As I walked out of the court room that morning, an officer said to me: “You’re one of the lucky ones, you should be grateful even for a short sentence.” It took me many years to understand what he meant.
2. How did you escape the violent situation/relationship/ritual?
My abuser wanted to end both our lives through murder-suicide. However, he passed out in the driver’s seat from a heavy drug and alcohol overdose. I managed to sneak out of the car and call the police. Most of the officers who turned up did not believe me but one officer realised that I had been raped, was pregnant and had begun to bleed internally. That officer drove me to the nearest ER. “He saved your life,” the doctors at the ER said. ‘Had you arrived just thirty minutes later, you would have both died.”
After that my abuser was jailed, I was eventually forced to move to California on short notice, leaving behind everything and everyone I knew in Texas due to continued threats to myself and my family, including what could have been another attempted kidnapping. The officer investigating the case was unable to locate the van the kidnappers used and recommended that I move out of the state for my own safety.
3. How did you heal and rebuild your life after the violent situation/relationship/ritual? What actions did you take?
Initially I was in denial and shock. As time went by, I began to fall into a severe depression and dissociation as a way to cope with everything. Then I met the late Steve Graham, the founder of ACT (Against Child Trafficking), who taught me that we can turn our suffering into positive action. Giving back to society, faith in God and music sustained and healed me. The support of my family and close friends helped me to slowly rebuild my life.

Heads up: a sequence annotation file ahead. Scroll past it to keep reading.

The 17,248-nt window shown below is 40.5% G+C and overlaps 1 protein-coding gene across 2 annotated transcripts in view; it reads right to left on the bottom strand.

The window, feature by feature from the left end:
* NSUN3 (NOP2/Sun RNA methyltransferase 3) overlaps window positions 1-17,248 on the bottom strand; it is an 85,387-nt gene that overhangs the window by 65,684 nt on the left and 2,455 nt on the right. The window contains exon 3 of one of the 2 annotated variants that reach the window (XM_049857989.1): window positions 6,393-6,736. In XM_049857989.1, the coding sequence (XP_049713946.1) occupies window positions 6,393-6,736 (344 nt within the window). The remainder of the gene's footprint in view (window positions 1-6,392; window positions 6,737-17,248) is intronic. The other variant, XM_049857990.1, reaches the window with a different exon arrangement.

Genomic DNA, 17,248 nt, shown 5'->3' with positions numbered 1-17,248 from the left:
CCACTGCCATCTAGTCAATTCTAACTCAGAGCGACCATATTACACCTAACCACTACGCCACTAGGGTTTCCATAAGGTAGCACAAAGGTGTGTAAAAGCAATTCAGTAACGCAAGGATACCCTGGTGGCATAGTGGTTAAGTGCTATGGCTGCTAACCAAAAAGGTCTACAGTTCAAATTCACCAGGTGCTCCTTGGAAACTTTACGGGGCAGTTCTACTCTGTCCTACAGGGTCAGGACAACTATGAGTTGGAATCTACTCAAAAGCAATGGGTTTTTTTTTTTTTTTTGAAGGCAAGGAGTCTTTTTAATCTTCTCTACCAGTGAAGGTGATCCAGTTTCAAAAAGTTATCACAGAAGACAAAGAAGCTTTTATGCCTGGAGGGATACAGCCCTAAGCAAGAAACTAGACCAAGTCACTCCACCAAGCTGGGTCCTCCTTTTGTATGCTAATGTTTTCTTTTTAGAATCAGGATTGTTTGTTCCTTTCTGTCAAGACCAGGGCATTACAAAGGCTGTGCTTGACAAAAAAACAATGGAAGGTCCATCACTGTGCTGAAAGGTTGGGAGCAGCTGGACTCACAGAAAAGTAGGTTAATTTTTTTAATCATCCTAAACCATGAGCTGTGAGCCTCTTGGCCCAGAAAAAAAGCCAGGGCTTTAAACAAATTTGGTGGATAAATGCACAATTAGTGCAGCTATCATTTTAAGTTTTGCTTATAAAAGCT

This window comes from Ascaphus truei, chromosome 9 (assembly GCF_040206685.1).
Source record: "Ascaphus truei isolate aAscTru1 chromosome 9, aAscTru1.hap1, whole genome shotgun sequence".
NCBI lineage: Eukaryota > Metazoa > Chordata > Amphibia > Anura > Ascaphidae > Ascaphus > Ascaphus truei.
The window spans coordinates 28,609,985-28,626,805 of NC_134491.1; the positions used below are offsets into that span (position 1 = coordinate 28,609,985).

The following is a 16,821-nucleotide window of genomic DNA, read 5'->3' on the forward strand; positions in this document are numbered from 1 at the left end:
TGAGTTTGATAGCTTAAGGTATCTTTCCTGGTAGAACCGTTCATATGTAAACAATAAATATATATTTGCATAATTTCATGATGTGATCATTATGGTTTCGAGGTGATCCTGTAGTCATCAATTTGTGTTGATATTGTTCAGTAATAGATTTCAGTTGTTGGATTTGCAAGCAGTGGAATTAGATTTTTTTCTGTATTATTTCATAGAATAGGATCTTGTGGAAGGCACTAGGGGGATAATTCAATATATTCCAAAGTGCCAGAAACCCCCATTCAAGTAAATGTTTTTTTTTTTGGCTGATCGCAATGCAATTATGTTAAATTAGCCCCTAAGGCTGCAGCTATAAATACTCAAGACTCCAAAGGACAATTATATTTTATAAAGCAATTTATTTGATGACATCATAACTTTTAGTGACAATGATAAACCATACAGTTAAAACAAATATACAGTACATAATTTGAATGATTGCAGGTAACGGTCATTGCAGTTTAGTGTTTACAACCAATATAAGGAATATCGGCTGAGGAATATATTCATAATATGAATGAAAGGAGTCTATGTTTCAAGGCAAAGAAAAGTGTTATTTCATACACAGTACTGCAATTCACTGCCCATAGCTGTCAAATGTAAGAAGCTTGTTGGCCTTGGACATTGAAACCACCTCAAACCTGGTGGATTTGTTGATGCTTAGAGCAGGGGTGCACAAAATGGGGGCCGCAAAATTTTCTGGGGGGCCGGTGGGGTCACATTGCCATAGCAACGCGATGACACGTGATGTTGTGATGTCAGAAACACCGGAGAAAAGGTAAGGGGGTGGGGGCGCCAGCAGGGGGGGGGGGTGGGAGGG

I also became my own victim advocate after the Texas Department of Criminal Justice refused to grant a new restraining order that could be used in California if needed. They said I was on my own and in charge of my own safety. My advocacy led to several months’ extension of my abuser’s prison term in addition to receiving an apology over the phone from the director of deportations at the Texas/Mexico border for not having checked for prior incidents of violence committed by my abuser. Their mistake could have cost me my life.